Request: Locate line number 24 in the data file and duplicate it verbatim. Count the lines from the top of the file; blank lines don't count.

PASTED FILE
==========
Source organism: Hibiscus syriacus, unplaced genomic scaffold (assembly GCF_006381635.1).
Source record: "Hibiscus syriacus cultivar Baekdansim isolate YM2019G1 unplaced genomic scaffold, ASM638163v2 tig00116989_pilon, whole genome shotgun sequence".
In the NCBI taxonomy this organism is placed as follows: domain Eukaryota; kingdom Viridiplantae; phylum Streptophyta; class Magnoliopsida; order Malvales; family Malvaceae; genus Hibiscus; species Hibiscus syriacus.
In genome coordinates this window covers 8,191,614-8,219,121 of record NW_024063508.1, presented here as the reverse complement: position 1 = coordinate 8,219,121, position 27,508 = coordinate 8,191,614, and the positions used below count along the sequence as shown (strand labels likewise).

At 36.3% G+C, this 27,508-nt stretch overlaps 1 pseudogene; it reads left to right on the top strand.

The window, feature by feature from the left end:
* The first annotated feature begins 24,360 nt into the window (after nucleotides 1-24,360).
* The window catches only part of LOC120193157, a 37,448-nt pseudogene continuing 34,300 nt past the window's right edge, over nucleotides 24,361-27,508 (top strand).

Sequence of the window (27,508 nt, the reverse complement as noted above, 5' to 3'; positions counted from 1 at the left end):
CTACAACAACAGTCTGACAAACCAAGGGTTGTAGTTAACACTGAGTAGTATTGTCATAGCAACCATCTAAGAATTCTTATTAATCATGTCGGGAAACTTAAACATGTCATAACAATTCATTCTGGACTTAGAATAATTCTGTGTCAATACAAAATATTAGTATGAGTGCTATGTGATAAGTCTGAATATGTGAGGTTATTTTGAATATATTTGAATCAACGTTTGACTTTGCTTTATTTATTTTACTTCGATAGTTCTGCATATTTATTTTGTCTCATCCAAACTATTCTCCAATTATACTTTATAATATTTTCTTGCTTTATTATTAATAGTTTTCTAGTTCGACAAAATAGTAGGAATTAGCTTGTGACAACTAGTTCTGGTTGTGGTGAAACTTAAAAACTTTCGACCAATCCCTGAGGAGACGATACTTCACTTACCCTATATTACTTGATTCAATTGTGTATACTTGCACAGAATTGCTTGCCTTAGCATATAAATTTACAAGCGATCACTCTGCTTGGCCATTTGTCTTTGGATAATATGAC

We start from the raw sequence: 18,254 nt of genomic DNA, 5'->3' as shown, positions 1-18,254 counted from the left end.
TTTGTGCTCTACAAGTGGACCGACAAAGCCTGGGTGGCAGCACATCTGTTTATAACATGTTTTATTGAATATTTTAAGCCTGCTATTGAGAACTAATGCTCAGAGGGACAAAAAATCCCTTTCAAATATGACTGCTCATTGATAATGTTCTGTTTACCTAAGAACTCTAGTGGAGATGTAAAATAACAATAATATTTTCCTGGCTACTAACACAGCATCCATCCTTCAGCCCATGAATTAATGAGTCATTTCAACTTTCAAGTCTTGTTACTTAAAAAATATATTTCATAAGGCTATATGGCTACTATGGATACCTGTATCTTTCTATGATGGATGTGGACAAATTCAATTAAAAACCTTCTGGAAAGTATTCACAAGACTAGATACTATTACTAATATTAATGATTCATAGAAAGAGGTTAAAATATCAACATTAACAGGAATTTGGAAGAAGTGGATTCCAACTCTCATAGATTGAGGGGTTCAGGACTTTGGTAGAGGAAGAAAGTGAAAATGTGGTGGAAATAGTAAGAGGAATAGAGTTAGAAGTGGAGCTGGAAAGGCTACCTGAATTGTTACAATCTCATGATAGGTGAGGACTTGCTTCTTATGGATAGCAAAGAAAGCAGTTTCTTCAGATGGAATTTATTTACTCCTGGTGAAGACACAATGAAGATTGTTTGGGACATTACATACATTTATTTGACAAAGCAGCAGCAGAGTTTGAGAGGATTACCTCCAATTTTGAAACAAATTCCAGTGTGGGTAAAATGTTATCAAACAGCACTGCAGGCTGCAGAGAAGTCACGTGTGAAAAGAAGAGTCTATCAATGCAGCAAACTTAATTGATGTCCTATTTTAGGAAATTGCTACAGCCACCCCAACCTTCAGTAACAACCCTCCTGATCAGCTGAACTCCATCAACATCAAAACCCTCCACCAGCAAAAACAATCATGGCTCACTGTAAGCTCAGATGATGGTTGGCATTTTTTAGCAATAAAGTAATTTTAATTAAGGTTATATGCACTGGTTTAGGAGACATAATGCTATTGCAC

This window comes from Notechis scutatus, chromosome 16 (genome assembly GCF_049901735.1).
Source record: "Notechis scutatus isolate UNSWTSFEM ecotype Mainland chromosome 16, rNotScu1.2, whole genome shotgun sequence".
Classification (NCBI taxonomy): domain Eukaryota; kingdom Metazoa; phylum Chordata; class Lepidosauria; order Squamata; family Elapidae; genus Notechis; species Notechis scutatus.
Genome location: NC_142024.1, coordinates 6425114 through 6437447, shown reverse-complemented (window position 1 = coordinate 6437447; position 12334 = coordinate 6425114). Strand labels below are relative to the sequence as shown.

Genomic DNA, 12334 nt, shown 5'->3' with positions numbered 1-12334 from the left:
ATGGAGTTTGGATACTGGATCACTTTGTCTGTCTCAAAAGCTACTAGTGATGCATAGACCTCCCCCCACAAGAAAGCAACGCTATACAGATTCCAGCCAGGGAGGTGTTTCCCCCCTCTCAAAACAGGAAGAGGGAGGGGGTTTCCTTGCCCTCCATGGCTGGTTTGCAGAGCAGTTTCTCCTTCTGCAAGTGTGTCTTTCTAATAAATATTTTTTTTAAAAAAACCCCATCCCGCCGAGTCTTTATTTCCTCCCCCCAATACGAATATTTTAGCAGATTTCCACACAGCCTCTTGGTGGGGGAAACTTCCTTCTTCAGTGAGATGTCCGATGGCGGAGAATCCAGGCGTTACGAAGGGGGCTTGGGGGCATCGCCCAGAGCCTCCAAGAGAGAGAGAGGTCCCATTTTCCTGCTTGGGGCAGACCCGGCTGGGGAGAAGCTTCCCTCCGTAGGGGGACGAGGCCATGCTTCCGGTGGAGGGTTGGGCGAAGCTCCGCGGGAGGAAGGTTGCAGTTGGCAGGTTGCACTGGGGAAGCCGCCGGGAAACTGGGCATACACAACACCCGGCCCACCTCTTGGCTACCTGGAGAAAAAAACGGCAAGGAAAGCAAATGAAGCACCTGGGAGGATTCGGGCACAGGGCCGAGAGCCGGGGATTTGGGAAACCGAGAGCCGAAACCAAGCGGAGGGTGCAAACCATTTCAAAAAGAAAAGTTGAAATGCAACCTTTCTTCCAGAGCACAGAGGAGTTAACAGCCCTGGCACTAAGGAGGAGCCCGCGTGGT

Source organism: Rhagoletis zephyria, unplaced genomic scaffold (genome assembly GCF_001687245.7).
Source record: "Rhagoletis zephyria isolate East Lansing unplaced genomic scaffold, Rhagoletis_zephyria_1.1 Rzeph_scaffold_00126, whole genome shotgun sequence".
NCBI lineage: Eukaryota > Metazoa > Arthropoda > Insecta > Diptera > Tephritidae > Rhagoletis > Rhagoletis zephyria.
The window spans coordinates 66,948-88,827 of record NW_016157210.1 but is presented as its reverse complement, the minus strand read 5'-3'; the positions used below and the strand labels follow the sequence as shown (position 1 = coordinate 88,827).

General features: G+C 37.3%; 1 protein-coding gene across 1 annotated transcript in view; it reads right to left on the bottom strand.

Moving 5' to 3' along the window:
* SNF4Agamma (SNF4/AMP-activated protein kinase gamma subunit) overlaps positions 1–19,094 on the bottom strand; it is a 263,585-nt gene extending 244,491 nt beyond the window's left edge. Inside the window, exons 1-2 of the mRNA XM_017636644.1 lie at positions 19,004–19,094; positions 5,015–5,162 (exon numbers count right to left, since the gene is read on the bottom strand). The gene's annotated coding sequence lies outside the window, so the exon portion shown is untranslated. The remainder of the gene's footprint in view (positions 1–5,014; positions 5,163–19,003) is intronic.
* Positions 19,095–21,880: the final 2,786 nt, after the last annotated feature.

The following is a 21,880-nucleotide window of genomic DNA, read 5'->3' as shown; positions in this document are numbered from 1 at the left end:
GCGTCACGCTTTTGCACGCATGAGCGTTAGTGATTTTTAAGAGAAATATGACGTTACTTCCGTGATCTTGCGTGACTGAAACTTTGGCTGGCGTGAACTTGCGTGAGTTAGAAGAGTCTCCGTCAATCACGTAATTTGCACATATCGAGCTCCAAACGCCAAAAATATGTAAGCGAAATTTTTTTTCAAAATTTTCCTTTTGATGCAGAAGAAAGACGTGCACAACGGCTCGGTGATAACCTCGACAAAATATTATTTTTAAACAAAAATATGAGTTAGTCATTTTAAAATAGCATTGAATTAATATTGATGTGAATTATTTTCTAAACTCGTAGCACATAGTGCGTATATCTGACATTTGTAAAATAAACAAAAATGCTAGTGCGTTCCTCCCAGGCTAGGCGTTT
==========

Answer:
Moving 5' to 3' along the window: